“Welcome to the Chinese Embassy Mr. Kaufman. Please let me show you to your seat.”
How did I find my way into the Chinese Embassy in Copenhagen? It all started on Monday. I was at my internship at the Copenhagen Post when my boss called me over to his desk. He told me that he has a special assignment for me. He told me that there is a new Chinese ambassador to Denmark and he wanted to meet the Danish press. I was to represent the Post at the conference. I jumped at the opportunity!
I was so excited for this opportunity. The first thing I had to do was a bit of research of Danish-Chinese relations. Here are a few tidbits of information in case you were curious. (I know you are :) )
Tidbit #1 – Denmark was the first Western country to establish diplomatic ties with China. On February 15, 1956, the two countries upgraded diplomatic relations from ministerial to ambassadorial level and exchanged ambassadors.
Tidbit #2 – China has an embassy in Copenhagen. Denmark has an embassy in Beijing and 4 general consulates in Chongqing, Guangzhou, Hong Kong and Shanghai.
Tidbit #3 – China suspended ties with Denmark after its Prime Minister met the Dalai Lama and resumed them only after the Danish government issued a statement in December 2009 saying it would oppose Tibetan Independance and consider Beijing’s reaction before inviting him again.
The second thing I had to do was dress for the occasion (of course!). So I put on my best sweater vest and took a selfie (obviously) and set out for the embassy.
I finally made it to Hellerup, a suburb of Copenhagen, and found the Chinese Embassy. It wasn’t hard to miss.
I didn’t really know what to expect. Maybe it would be a press conference like you see on television at the White House. Maybe it was in a lecture hall-esque setting. As it turns out, it was a small round-table (well…rectangular) discussion. On one side of the table sat the Ambassador, two of his aides, and two translators. On the other side there was a photographer from a major newspaper, an editor at DR, the Danish version of the BBC), a journalist from Denmark’s USA Today Equivalent, and two other journalists from other national newspapers, and myself, a student intern studying in Denmark for 4 months.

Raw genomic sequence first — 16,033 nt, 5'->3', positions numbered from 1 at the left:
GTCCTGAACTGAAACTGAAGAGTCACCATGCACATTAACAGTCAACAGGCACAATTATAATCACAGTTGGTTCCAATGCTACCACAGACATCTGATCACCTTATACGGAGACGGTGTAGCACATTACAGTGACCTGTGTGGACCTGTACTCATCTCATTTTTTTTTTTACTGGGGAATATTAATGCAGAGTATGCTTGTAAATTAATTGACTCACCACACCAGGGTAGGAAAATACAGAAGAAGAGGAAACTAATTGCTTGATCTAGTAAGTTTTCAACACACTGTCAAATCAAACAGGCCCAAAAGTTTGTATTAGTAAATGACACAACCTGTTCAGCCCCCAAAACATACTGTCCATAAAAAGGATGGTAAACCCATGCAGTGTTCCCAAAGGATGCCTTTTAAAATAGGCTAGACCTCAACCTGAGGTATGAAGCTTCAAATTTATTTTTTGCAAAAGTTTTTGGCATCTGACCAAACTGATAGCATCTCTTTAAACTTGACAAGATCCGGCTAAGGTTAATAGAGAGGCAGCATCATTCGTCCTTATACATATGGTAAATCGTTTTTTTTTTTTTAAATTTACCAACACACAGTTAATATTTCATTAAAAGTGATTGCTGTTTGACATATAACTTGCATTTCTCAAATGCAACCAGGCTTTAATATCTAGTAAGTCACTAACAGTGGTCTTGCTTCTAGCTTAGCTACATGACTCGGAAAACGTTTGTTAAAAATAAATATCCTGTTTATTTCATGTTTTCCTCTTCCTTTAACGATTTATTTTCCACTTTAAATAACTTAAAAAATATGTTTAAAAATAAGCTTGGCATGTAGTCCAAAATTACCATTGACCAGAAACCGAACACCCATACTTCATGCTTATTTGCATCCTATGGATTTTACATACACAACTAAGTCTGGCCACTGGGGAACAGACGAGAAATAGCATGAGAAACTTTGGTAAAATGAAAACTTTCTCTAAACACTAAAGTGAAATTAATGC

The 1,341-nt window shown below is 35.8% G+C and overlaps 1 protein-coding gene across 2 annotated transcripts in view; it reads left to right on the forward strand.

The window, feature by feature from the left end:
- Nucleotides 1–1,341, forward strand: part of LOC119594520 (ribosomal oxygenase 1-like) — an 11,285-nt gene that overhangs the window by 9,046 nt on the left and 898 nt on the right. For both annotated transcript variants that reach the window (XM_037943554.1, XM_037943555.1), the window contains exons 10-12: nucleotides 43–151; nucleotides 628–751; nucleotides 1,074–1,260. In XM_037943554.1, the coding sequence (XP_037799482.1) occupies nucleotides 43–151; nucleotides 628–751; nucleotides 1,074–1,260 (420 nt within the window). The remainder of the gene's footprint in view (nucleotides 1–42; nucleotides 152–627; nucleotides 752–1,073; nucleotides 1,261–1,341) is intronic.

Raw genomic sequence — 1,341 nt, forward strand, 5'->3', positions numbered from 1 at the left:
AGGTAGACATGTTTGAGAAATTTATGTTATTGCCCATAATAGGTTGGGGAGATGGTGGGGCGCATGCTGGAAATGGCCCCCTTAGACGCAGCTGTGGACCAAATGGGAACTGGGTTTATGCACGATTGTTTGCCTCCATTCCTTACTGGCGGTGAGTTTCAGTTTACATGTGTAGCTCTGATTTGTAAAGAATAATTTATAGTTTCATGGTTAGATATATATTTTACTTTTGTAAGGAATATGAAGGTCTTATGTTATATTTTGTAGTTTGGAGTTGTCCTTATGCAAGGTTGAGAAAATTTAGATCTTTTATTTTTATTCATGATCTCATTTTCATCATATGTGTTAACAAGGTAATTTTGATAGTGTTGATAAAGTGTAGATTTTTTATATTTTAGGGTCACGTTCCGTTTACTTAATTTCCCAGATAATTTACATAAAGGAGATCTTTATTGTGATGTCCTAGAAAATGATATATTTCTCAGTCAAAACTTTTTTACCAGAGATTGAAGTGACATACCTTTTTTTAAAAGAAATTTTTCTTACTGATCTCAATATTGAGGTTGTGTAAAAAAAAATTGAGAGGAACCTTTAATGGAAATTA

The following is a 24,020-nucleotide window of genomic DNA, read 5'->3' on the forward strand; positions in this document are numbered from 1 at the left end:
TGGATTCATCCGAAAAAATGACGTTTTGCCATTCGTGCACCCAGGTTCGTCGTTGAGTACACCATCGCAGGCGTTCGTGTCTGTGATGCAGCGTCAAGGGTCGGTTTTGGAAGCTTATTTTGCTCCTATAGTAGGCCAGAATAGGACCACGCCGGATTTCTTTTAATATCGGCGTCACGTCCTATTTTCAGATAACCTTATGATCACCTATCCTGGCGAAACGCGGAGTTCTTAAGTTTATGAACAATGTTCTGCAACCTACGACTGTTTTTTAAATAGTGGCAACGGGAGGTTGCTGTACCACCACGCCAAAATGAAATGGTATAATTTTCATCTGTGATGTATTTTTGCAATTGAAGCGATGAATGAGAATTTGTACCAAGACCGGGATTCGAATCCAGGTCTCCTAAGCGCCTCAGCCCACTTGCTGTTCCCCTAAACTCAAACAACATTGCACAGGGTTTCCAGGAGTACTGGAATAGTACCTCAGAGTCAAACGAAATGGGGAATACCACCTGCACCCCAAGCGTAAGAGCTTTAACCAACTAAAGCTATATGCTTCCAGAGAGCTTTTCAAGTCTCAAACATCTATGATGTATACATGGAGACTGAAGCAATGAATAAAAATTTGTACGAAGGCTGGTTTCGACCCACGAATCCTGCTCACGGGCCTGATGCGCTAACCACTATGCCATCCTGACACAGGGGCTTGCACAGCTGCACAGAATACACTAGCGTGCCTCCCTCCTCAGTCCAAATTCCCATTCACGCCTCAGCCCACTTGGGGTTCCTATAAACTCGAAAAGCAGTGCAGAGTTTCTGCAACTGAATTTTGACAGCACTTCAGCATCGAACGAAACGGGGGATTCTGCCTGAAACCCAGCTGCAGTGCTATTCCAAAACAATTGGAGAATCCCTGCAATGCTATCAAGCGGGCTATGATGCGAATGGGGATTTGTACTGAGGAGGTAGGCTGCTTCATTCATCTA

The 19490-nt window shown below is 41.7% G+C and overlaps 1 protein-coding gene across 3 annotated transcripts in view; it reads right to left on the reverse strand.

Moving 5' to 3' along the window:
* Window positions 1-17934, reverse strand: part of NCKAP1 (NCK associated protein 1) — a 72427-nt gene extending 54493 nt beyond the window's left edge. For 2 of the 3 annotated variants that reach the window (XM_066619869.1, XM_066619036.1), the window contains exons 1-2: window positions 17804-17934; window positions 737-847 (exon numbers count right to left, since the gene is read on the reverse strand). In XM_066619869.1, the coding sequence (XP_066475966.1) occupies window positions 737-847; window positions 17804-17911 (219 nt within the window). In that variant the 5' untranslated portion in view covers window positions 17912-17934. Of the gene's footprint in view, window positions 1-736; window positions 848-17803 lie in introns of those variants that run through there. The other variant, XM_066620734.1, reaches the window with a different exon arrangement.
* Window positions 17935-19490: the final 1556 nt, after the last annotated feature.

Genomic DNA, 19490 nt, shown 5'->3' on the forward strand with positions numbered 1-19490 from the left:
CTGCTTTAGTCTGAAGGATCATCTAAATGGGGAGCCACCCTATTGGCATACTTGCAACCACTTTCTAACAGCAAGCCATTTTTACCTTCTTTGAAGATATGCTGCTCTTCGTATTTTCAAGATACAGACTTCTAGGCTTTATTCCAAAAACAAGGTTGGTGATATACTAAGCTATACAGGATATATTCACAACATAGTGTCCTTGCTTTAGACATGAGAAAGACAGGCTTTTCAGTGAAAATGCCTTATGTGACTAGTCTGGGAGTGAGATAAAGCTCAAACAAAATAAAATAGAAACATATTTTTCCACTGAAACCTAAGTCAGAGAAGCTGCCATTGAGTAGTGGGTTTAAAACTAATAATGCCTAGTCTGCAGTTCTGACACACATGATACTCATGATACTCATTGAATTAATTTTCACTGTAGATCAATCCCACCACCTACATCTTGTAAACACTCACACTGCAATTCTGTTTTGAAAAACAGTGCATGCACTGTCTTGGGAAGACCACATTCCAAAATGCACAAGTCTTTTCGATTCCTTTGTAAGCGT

The Ambassador, who spoke very good English, began to talk about what he has done and seen in his first 5 months in Denmark. He then began to talk about Danish-Chinese relations. He then opened it up to questions from the journalists. Everyone asked questions except for me because I still wasn’t too well versed in Danish foreign policy.
After the meeting was over, I went up to him and thanked him for the opportunity and then he said he had a question for me. He said, “I know you are not Danish. Where in the States are you from?” I told him that I was from Toledo, Ohio. He said he knew lots about Ohio. He used to work in the Chinese consulate in New York City for many years. He said Ohio was one of the states under his supervision. He then told me there was one thing he really loved in Ohio. I asked, “What?” (I was on the edge of my seat. I was so curious to hear what he was going to say.) He said, “That big school, Ohio State.” I beamed!
So basically, The Chinese Ambassador is a pretty cool guy, an Ohio State fan, and is always willing to take pictures!